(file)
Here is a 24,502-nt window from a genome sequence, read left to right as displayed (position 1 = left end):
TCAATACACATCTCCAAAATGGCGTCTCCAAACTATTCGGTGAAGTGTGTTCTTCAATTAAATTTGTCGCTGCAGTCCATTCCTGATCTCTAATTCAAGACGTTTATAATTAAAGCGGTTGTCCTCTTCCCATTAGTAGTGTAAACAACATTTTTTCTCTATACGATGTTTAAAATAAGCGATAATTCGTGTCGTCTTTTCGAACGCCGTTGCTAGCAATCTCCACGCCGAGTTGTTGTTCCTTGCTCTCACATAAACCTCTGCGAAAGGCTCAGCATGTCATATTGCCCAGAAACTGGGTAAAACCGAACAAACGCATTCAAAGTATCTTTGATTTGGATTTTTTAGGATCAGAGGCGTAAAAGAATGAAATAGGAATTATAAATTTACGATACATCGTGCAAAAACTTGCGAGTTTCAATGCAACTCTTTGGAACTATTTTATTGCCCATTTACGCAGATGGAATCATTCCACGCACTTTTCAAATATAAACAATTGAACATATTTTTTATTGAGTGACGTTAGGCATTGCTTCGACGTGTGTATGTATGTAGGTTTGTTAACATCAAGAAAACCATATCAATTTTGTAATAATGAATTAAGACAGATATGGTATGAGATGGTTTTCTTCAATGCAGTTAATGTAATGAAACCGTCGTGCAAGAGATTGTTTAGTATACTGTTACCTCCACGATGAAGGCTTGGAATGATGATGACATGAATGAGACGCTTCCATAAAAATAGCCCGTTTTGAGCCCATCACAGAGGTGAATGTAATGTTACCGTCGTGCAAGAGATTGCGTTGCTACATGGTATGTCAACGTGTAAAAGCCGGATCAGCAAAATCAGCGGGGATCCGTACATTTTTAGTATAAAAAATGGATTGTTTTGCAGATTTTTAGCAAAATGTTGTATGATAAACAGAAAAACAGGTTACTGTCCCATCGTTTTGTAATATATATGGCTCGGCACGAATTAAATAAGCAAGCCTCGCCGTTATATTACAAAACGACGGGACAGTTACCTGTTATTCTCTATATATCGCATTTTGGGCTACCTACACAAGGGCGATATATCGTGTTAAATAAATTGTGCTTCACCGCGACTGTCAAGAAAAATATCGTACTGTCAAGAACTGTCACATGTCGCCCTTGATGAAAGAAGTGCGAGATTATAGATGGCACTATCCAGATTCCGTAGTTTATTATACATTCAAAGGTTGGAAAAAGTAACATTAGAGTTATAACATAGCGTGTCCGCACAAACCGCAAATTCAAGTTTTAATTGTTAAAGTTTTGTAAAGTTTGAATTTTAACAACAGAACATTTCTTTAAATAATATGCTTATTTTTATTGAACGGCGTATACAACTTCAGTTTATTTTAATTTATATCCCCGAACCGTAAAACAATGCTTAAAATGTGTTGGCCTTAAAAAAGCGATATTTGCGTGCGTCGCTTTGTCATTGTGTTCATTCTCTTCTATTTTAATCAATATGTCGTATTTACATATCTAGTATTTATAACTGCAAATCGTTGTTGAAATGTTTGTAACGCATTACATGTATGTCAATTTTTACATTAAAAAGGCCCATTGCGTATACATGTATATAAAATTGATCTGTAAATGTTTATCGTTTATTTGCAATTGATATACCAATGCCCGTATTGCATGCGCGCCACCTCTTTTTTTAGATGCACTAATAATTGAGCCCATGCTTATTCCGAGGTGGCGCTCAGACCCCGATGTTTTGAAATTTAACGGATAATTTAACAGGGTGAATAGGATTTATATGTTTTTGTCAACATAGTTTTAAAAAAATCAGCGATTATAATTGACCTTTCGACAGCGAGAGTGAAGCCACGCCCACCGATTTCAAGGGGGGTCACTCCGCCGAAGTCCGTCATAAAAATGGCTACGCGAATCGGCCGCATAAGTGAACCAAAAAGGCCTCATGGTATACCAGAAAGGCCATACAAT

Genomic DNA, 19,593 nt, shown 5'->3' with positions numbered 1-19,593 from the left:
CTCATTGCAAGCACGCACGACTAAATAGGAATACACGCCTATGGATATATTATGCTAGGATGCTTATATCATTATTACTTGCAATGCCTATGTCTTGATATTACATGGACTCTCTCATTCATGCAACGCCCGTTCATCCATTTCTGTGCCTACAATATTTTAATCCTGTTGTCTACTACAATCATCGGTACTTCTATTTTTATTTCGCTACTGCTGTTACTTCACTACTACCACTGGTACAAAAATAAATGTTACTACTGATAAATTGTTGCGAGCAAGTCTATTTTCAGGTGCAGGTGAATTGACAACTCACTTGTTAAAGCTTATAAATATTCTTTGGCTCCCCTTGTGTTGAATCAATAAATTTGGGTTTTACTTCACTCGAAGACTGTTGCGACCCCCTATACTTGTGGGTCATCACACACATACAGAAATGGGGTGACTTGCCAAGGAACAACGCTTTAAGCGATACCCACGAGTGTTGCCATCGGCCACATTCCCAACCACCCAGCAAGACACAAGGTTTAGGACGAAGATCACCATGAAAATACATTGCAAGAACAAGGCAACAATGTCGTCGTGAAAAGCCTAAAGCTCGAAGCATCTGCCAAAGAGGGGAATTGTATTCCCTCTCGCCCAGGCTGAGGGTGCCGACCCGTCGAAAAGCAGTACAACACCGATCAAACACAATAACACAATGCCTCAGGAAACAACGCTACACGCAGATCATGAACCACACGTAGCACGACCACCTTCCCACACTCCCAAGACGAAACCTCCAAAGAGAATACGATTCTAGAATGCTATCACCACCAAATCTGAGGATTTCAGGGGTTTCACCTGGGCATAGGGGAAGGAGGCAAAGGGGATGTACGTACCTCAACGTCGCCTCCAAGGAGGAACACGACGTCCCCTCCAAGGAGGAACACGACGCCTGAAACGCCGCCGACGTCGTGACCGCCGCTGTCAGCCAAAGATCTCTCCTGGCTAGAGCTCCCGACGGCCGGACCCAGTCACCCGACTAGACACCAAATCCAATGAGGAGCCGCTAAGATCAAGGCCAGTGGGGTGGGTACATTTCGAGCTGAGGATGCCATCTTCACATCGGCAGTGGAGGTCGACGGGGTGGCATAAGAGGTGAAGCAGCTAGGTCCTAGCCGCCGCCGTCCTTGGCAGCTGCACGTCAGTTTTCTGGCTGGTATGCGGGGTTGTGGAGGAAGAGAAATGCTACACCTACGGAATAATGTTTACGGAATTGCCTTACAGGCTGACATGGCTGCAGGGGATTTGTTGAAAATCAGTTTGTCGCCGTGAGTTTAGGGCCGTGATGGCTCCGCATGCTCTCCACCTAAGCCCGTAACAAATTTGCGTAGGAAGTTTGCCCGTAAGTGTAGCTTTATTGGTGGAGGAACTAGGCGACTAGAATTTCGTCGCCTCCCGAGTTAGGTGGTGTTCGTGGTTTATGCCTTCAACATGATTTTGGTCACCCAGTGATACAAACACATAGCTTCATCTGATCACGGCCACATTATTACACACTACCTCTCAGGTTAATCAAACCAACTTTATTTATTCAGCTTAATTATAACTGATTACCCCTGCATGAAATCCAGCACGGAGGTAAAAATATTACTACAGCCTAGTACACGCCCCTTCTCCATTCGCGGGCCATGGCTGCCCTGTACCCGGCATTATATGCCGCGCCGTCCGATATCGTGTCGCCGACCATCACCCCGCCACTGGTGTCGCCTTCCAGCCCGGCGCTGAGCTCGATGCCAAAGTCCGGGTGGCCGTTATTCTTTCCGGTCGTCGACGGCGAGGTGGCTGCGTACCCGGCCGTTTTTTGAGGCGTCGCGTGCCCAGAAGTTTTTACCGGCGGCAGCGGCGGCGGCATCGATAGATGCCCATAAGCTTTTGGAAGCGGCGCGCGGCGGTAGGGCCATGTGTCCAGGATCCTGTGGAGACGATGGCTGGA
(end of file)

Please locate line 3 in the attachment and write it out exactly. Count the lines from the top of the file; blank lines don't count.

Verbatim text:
Genomic DNA, 19,593 nt, shown 5'->3' with positions numbered 1-19,593 from the left: